Dark, I get up in de middle of de night to tell you bout breadfruit. This thing rest on my mind all night, I couldn’t sleep. But I must tell you ‘bout bakes, first. Yes, bakes – flour, water and sugar that you would mix up quick so and fry for tea in de morning. Girl, if you see who eating bakes nowadays, “the upper haves” de Mr. Bowrings and dem so … today we speak bout ‘de haves and de haves-not”, so dem is upper-haves.
Hear them in ‘good company’ using de Queen’s English; lips rigid like duh stiff wid cassava starch and saying: “Ou, I had buh-akes for breakfast, so nice.” You know they don’t be talking to me. Weigh des characters against de bakes and yuh know they insulting and using bakes.
One of them is dah poor great woman from my old workplace, de one who asked me “when are you going to straighten your hair and take those awful plaits out?” I can see she now, like if it did today; she face twist up with scorn like when yuh wring cassava and de cloth burst. Remember you tell me if she ask me so again “you gine step down day fuh she’ … well retribution catch she ass and de only thing that look good pon she now is braids. She start wearing them after an American celebrity visited Barbados with braided hair … real follow pattern.
You know dem so can’t offer me bakes, I wouldn’t let one cross my mout; I does call them bourgeois bakes. Dem so remind me of the politician canvassed barefooted. He was the big joke scotching like cat walking through tar. Real **** snobs, Dark, I nearly curse boh, but I know you would give me an elbow jab.
But de breadfruit, I aint fuget! You plant a sucker from Doris Bancroft and say when hard times come we can’t dead cause we can cook breadfruit stretch out and eat it wid lil’ lard oil or de butter milk dat Jack churn; or you can turn it in a mellow cou-cou wid flat ribs pon top wid de sauce swimming round reminding me of Culpepper Island. Well breadfruit big up too.
Last night on television, yes T.V., Pearson Bowen ‘big-up” breadfruit, talking bout breadfruit lasagne. I don’t like that Italian name for um, I want something more creative and local. I know if you were here it would get a fitting name.
You never see lasagne, it is macaroni flat out in sheets like de galvanise (zinc) we got up on de roof. You half cook de breadfruit, stretch out – people think it look like lasagne so, not me doh- and put it in layers in a greased dish with well-seasoned fillings in between and cheese pon top and yuh bake it. Fillings can be pre-cooked chicken or some other meat … salt fish too… Dark, dat get big up too and it dear, dear now. We so can barely buy it.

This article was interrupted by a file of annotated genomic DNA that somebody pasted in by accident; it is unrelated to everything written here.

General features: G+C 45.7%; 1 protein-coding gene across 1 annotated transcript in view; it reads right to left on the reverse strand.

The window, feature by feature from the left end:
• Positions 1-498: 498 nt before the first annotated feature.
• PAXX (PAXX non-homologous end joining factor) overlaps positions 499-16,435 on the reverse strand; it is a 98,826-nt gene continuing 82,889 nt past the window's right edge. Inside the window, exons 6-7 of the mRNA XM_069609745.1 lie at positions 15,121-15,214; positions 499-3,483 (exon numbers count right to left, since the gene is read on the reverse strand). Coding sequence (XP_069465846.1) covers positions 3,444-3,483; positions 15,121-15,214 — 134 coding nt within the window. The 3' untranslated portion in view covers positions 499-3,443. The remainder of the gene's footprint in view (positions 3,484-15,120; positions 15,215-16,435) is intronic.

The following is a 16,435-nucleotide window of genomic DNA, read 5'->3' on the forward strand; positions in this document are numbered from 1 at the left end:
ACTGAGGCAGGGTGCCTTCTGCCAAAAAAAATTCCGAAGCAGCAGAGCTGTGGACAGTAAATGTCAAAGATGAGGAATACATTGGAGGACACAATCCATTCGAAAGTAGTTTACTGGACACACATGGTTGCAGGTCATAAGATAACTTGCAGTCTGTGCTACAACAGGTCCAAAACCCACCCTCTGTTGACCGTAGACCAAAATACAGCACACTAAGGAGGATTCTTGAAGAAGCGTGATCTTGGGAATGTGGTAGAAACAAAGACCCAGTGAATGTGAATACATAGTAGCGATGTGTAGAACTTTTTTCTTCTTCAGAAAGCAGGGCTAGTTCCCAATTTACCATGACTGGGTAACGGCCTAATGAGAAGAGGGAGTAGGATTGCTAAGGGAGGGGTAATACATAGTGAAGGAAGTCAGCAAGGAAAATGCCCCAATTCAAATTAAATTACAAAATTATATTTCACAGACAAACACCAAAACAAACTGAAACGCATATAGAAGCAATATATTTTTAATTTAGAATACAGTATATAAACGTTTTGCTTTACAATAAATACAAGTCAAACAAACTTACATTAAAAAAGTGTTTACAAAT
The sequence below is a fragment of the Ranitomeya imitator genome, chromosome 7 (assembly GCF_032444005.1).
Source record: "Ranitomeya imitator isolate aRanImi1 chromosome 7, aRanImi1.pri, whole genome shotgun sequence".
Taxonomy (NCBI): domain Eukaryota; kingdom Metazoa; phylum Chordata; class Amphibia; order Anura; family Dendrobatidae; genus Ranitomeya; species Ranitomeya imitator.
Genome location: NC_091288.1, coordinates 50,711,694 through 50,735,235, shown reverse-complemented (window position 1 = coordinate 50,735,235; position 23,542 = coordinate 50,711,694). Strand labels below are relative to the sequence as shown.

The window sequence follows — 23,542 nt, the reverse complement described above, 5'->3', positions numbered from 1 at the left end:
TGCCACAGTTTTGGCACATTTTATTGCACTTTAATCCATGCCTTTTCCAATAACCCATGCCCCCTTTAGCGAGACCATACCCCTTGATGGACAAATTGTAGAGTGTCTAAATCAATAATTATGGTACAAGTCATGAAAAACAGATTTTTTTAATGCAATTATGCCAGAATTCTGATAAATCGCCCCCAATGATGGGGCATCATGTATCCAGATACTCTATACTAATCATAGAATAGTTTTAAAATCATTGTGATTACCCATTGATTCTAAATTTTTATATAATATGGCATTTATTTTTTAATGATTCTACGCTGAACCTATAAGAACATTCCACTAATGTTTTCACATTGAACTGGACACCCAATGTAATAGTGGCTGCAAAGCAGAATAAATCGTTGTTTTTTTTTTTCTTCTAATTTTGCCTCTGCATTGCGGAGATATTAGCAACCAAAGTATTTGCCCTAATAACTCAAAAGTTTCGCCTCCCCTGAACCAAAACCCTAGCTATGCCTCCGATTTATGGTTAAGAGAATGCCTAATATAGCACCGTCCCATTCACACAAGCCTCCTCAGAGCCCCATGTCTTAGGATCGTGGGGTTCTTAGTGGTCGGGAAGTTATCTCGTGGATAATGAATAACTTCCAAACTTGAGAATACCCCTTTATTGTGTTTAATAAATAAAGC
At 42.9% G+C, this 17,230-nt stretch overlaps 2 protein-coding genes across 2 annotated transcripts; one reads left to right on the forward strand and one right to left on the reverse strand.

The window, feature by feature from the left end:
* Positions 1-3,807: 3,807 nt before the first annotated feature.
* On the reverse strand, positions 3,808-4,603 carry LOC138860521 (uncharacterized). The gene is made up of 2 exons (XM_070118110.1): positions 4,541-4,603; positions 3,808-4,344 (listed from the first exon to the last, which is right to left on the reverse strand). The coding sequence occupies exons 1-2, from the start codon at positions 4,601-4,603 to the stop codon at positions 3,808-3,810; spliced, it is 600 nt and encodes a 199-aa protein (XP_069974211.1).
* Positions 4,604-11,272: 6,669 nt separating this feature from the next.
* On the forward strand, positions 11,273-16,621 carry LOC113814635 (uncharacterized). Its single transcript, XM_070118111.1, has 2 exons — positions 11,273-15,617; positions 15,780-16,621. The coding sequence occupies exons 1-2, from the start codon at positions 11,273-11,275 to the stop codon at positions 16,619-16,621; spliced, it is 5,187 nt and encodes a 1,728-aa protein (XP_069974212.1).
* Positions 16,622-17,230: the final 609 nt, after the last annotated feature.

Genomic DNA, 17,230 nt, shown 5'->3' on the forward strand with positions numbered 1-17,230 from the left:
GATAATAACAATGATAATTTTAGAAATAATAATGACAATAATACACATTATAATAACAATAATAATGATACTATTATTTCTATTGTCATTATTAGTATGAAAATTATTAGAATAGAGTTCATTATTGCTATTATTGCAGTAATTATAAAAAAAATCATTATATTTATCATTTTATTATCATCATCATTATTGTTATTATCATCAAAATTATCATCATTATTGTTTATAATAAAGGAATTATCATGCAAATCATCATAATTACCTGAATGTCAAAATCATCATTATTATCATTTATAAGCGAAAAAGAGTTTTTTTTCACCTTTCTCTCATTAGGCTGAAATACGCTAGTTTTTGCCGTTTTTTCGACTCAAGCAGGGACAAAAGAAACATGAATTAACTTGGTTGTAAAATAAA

Duh mekking breadfruit chips too; like how we used to want to do de English potatoes but you say “water cheaper than lard oil, so boil dem and praise wunnah Saviour, cause wunnah got something to eat. Today, I slice up some breadfruit; marinate it in a mixture of thyme (I like thyme bad … I would put it in cake), black pepper and salt and fried them. Real sweet, girl! If you did ever taste dem you would fuget dat water cheaper than lard oil.
Breadfruit gone up de ladder real high; duh even mekking wine wid it, too and no body whispering it name now. People even selling breadfruit all about but we giving them away ‘cause you always say de tree plant to stop people from starving and though I would mind seeing yuh, I don’t want yuh to haunt me.
Now I talking about food, I real sorry fuh all de things I store up in my mind on Sundays bout you when we had no meat to put on de food, not even a sheep head from muh uncle. You would cook de rice and sit down waiting. “Jack gone up by de sea, he gine bring de flesh,” you always said with confidence.
Muh daddy would come down with fish, whelks, lobsters or crabs. You would make a licking sauce and I would sit down and eat but I hold you in my mind though de food was sweet, sweet. Cause on Sunday evenings before Sunday School when we jumping graves de other children used to talk bout drumsticks (chicken legs), lamb and pork. My mouth used to water and I would feel bad and get vex wid you … cause we had whelks, lobster, crab or sea-beef sauce or a mixture of all dem. One day I say I had whelks and de children laugh. Remember, I did come home and tell you and you say, “Praise God fuh what you get; and don’t mind dem, dis time nothing ain’t cross some of dem mouth.”
Wait, I know why I can’t sleep. I drink coffee tea, as you call it. Nowadays we only call it coffee though and I don’t strain de grounds through my teeth. I drink fancy coffee like decaf and sometimes it flavour with mocha or de peppermint that I used to drink for belly hurt.
Wait, hear dis. Remember bush tea from clammy cherry, boufolk, sercee, soursop, cure-for-all and so on … companies from all over de world making millions off bush tea. They putting bush in tiny bags hanging on strings, packing dem in a small purtty box with an expensive price tag. See de white people, de rich people and de upper-haves at hotels sipping, girl; TV people waxing bout bush tea virtues.
You had a good life; we eat and drink muff things de great people got on de menu, now; we think we did poor. We din poor, we did rich food wise but most of all love wise.